So That’s a Bora!

Tuesday, May 24, 2019

A Bora is a strong cold, wind in the Adriatic, coming off of the mountains and typically only experienced in winter.   Welcome to winter.

Last night while sitting at anchor and enjoying a bit of kayaking, I noted that the winds were getting strong and the waves, in a bay, were getting unusually choppy.   I consulted the weather maps and decided to head back to a marina for the night.

Unfortunately, I didn’t start my journey until after 7pm and by the time I reached the appointed marina, it was dark and the winds in the area were topping out at 40+ knots.   Given that I am single handing, I opted to stay in the bay nearby and drop an anchor.   Where I was originally would likely have had significantly higher waves as the wind had 8 or 10 nm to run over the water, but here, near the marina, the wind only has a few hundred feet.   Choppy, with short sharp waves, but not too bad.

Even though I arrived around 10:00pm the last of the light was gone and around 11pm I decided it was too dangerous to try to med moor alone in such strong winds and dropped anchor.  The winds have been howling constantly ever since.  It is now 16 hours since the winds started, with another 6-8 hours to go if I am to believe the weather maps.   Here is what it looks like right now.  Red is bad.   Black is really bad.  I am essentially sitting where that green dot is (Split).


So that’s a Bora.   This is a cold, intense wind, and while the wind maps show about 15-20 knots, the gusts get up into the mid-40 knots (about 70kph).   Apparently up towards Sibenik, a 200+ kph gust was recorded earlier in this decade.   I had read about them in the cruising guide, and noted the caution, but they typically only occur in winter, so not too much to worry about.  It’s almost June right?

Well, the weather here has been unusually cold, I hear it is the same in Toronto, and this is a result for at least this little corner of the world.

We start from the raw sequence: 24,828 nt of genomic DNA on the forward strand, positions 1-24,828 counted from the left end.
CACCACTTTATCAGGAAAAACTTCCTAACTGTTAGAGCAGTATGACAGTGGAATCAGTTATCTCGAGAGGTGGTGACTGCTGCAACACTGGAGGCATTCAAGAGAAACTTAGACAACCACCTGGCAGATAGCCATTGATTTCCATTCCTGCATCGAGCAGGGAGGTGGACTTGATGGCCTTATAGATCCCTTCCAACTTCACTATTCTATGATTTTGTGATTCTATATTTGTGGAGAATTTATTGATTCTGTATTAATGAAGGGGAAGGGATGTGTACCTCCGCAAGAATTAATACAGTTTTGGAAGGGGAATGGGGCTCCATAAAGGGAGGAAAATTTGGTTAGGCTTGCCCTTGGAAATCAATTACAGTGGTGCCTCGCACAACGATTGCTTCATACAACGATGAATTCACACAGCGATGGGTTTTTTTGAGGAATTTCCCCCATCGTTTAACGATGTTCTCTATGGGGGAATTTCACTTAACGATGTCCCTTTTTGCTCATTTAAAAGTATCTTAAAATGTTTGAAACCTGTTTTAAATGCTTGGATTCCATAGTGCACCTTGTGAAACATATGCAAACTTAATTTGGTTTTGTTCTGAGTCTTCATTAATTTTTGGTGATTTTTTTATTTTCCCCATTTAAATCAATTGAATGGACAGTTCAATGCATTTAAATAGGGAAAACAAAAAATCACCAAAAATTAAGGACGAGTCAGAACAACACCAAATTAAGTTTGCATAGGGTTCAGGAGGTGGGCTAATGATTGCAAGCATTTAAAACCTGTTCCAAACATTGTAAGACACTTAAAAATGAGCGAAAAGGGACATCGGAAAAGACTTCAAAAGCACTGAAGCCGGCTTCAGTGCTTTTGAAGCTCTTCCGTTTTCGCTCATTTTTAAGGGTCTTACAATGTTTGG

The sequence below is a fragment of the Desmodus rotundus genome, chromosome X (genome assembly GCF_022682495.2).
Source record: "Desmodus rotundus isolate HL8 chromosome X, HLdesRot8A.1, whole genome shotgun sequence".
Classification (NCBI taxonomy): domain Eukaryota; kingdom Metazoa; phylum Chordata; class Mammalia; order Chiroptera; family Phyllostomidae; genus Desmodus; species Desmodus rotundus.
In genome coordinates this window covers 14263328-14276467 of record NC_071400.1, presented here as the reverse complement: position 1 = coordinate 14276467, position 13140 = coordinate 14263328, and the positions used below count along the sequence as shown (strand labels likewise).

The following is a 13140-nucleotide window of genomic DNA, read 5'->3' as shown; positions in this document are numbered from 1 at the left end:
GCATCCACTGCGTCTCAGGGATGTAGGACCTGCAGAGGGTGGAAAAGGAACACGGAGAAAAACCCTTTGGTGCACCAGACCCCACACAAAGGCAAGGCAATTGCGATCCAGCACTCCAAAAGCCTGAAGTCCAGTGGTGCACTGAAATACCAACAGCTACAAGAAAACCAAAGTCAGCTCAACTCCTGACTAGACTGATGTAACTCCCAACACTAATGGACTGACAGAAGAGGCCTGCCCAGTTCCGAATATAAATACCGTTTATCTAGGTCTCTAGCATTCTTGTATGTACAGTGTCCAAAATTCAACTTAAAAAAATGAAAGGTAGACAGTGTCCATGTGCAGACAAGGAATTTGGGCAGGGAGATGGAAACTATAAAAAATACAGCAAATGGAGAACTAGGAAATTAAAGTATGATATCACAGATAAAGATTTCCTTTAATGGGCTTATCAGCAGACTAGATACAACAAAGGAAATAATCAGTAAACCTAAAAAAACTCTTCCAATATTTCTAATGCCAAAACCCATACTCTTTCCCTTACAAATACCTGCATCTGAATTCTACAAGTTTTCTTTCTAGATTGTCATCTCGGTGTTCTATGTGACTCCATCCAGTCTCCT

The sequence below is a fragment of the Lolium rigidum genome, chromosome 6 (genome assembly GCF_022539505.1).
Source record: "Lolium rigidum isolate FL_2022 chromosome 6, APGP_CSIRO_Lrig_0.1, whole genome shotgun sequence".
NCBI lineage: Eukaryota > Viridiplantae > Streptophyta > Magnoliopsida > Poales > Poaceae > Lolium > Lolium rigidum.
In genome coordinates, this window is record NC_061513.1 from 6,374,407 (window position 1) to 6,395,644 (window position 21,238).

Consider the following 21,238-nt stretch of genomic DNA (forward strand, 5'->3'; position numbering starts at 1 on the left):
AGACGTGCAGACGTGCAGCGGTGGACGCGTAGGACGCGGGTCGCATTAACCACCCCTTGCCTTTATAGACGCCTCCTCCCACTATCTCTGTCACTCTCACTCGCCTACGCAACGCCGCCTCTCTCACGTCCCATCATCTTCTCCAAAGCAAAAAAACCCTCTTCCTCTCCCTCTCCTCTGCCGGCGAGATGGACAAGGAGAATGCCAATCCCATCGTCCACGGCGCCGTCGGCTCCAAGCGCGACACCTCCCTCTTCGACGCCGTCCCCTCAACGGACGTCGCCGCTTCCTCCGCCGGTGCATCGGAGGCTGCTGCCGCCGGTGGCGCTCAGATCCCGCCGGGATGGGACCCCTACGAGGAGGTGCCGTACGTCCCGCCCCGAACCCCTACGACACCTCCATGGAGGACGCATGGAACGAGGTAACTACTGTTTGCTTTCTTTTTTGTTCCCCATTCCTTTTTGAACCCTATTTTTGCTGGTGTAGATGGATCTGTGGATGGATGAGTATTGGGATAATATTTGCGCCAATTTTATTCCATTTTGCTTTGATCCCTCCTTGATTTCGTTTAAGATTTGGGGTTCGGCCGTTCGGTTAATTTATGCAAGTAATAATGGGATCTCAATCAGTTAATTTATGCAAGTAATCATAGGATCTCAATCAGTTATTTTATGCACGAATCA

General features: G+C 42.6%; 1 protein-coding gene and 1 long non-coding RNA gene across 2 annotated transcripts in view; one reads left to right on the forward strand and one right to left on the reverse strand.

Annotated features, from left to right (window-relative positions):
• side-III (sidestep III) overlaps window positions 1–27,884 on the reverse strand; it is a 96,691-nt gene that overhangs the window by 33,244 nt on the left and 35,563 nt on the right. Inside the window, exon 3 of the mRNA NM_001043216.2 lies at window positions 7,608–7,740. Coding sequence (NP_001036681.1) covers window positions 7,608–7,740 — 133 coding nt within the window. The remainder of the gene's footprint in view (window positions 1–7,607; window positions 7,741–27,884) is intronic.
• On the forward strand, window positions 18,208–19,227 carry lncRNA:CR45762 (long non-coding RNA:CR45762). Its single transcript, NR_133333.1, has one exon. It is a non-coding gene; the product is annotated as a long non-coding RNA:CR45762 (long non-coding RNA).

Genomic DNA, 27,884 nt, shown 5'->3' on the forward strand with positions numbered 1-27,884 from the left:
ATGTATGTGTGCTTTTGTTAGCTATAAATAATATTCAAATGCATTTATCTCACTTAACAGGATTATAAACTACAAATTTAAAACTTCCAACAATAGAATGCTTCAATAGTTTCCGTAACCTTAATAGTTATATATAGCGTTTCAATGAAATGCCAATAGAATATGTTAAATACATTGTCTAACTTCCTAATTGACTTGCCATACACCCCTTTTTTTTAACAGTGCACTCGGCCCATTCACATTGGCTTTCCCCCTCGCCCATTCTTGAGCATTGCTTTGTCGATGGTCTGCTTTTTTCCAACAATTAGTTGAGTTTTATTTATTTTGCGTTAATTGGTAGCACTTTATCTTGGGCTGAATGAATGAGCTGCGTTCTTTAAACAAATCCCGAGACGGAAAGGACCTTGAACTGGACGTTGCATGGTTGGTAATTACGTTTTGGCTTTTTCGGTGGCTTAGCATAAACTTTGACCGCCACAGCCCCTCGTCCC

One of the other benefits of moving the boat was that at my prior location, this wind would have been pushing me toward land if the anchor gave way, and I would have had very little time to respond.   In this location (although I was hoping to be tied to a dock), if anything goes wrong with the ground tackle (anchor and chain), the boat will be pushed deeper into the bay and I would have plenty of time to respond before being in any serious difficulty.

The good news is that the anchor has held well, and I will sit here until early evening and decide whether to try docking in the winds (whatever their state at 6 or 7pm) or just stay here for the night again.   I know my anchor is holding and the winds should diminish.

Now I know what a Bora is, I understand the intensity!

I thought I would post a picture of my boat’s movement while at anchor during that bora.   I finally found a decent anchor alarm app on iTunes (Anchor Alarm).  (The phone has to remain on the boat, so it won’t work when I leave the boat).


Here is a photo of the boat’s location through the night (11pm – 3pm; about 16 hours in total):

Boat was flying around in the bora!

I had a bit over 200′ of chain out in 33′ of water. Note the spots when the boat was pushed waaaay back. Those would have been strong gusts.  With a 49.5kg (about 110 lb) anchor and 200′ of high test chain out (at about 1.5 lbs/foot) that is about 400 lbs of ground tackle out.

3 thoughts on “So That’s a Bora!

  1. Hi Don,
    We are enjoying your blogs. Your descriptions & snaps are amazing.

    Glad to hear you have a heavy ground tackle and it is working for you. Do you have any back up anchor with chain?

    Nick & Karen

    1. Hi Nick and Karen,

      I have a second anchor with heavy rode. It requires assembly however so not so useful in an emergency but i have a backup.

      I may stop into the club someday soon and will seek you out on that occasion.

      Karen, lovely paintings!

    2. Hi Nick, I saw a question/comment about my crew status but I can’t find it now.

      Most of the time in Croatia I have had others on board. I did my recent lolly gagging around Kottoor bay on my own.

      On Saturday I leave for Italy and I will be alone.

      The boat is set up to be handled well alone. Med mooring is a bit of an acrobatic experience but I am careful, consistent and not afraid to change my plans.

      When I had the Bora in Croatia for instance, the weather deteriorated very quickly and the safe option was to stay out in the storm. I dropped an anchor and rode it out. Not a comfortable night, but better than trying to med moor in 45 knot cross winds alone.

      The ship is fine. That’s always the default point of analysis. If that ever isn’t the case then the captain has done a piss poor job of planning. 😳

      So, I will cross the med this month alone and may stay out at anchor a lot as I do so, but I will be safe and cognizant of the risks I face when doing so. For example, I now go to neutral if I work alone on deck in anything but flat seas. It’s simple risk mitigation.

      I hope that helps.

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